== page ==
Awards to celebrate resilience shown in the face of adversity
- Credit: Peter Murphy
Let’s face it. 12 months of lockdown was tough, dreary, and boring amongst other things.
And so it was with spring then upon us, the prospects of easing restrictions on our human liberty and our natural right to fresh, ozone-rich air, I sauntered down The Byes to the Ham to enjoy perhaps the first festival of the year – Seafest 2021.
Looking around, the new Coral Reef Garden and Wave Border added colour and shape to the edges of the new turf, bursting with energy just a year after it was laid; there was music in the air, the aromas of coffee and food on the breeze, and activities all around. People were mingling in and around the newly refurbished Fisherman’s Shed, serving welcoming cold drinks at the bar. Nearby the repainting of the Fish Wall was developing nicely, and further West the boring old Arches was newly vibrant with a new café doing brisk trade.
Without doubt, Sidmouth has enviable natural assets and people were thronging the beaches and the town, enjoying the freedom, the glorious sun and our new café society ambience with outdoor tables and seating.
But how did this fast turnaround come to be? I asked councillor Louise Cole, Director of Sidmouth Community Hub and Seafest Organiser for her views about what’s been happening behind the scenes to get Sidmouth ready for a quick restart.
She said: “Resilience to me is about so many things – the ability to bounce back and to discover alternatives when challenges are faced is just a part of it. I think that the pandemic has stretched us all in so many ways but what is remarkable and inspirational is how as a community our collective ability to adapt and and
quickly find new ways of working and spotting new opportunities, is remarkable.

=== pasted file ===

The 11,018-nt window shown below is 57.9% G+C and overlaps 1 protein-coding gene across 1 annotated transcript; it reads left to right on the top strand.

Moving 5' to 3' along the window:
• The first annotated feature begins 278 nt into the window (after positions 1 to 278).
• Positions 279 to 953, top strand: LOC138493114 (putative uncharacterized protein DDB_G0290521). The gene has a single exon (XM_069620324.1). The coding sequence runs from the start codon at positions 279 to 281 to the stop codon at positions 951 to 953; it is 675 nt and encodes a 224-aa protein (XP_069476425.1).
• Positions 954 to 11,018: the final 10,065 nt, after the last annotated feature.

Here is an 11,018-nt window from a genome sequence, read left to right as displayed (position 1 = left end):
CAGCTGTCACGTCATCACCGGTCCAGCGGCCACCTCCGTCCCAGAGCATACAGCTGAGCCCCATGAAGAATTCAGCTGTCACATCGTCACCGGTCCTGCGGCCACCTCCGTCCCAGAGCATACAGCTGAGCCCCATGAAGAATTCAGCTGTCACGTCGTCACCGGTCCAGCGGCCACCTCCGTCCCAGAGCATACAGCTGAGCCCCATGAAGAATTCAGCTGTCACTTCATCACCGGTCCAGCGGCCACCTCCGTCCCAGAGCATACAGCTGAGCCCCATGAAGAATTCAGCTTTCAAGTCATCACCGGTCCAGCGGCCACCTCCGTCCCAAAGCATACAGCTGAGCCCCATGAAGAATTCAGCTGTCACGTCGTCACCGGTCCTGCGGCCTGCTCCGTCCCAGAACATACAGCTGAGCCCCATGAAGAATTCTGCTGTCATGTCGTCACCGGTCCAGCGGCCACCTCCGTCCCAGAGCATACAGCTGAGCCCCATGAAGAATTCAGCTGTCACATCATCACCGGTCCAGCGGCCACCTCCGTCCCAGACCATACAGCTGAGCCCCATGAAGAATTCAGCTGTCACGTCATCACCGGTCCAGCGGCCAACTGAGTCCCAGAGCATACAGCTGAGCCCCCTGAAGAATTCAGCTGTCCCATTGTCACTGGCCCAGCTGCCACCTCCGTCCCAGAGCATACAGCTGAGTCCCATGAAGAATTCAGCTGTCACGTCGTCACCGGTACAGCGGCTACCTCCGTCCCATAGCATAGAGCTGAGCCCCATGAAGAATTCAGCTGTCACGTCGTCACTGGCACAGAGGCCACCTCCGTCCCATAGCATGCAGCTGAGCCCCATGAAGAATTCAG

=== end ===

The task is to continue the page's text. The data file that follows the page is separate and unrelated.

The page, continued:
“The process of collaboration is so amazing through sharing experience and generating new ideas. Unlocking creativity is a true challenge and there is no value that can be placed on community spirit. I am confident that there is a collective strength that will not only help us to recover but to flourish as we move forwards after lockdown“.
It seemed to me on the Ham that day that people had not let the dark hours of lockdown go to waste. Time had been spent in planning for recovery in many fields that keep our economy and community vibrant.
Businesses dealing with supply shortages had found new ways to keep going and to come out the other end; groups managed to plan for events or provide much-needed services both during and after lockdown, all showing that determination, staying power and imagination to carry are the “Right Stuff”.
Surely these are the human qualities that we recognise and admire as resilience?
The Champions Awards wants your nominations for people, business owners, community organisations and associations who deserve recognition for the determination and foresight they have shown in the face of serious challenge this last year and a half.
Please go online and submit your nomination:
And we look forward to looking through the nominations over the coming weeks – before announcing the Champion Awards winners.
Peter Murphy is chair of the Vision Group for Sidmouth